Trees and Carbon

Trees and Carbon

Trees are an important part of the carbon cycle because they sequester carbon dioxide through the process of photosynthesis. Trees have the capacity to remove greenhouse gases from the atmosphere and act as terrestrial carbon sinks. Forests can be planted as either forest vegetation or commercial plantings.

Forest vegetation

Forest vegetation, or environmental plantings, established for the purposes of amenity or biodiversity conservation are not considered to be commercial forest.

These plantings are generally planted for a variety of benefits including:

  • providing biodiversity benefits
  • providing shelter for stock
  • minimising erosion
  • reducing soil salinity
  • aesthetic values
  • improving water quality
  • storing carbon.

Commercial plantings

A commercial forest is a forest plantation where the forest vegetation is grown or maintained so that it can be harvested or used for commercial purposes, including through the commercial exploitation of the carbon absorption capacity of the forest vegetation. Under the Limestone Coast Landscape Board Water Affecting Activities Control Policy commercial forestry, including farm forestry, requires a permit.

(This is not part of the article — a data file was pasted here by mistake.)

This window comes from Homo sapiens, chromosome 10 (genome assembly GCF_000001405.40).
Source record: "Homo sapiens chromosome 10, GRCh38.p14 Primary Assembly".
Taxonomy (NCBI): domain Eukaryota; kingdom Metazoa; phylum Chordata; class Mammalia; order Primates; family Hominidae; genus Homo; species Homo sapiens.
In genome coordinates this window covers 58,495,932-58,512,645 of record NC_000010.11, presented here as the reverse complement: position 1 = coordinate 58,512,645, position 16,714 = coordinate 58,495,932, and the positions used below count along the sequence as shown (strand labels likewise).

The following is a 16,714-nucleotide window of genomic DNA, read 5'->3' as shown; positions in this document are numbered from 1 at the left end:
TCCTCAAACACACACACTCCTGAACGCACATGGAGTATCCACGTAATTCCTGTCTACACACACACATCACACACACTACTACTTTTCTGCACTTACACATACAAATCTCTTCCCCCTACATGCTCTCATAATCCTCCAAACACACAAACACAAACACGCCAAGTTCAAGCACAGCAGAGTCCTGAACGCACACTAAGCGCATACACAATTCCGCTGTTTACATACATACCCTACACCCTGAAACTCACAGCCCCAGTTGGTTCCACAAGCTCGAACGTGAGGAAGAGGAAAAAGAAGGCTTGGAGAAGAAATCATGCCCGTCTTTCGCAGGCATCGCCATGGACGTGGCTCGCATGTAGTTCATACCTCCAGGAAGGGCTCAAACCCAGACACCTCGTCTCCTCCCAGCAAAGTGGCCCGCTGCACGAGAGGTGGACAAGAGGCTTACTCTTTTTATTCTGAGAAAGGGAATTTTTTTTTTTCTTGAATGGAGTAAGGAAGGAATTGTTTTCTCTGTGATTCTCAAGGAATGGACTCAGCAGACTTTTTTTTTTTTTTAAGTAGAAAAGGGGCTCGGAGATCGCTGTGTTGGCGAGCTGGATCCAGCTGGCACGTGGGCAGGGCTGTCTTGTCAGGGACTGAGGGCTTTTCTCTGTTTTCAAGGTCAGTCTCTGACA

These plants can be either a woodlot or a monoculture as long as the primary purpose of these plantings is to store as much carbon as possible in as short a period of time as possible to maximise returns through carbon financial markets.

"Carbon stored in vegetation and soils can be released back into the atmosphere by man-made or natural events, thereby reversing the environmental benefit of the sequestration project. Sequestration is regarded as permanent if it is maintained on a net basis for 100 years."

Source ‐ Australian Government Clean Energy Regulator

Emissions reduction fund opportunities for tree plantings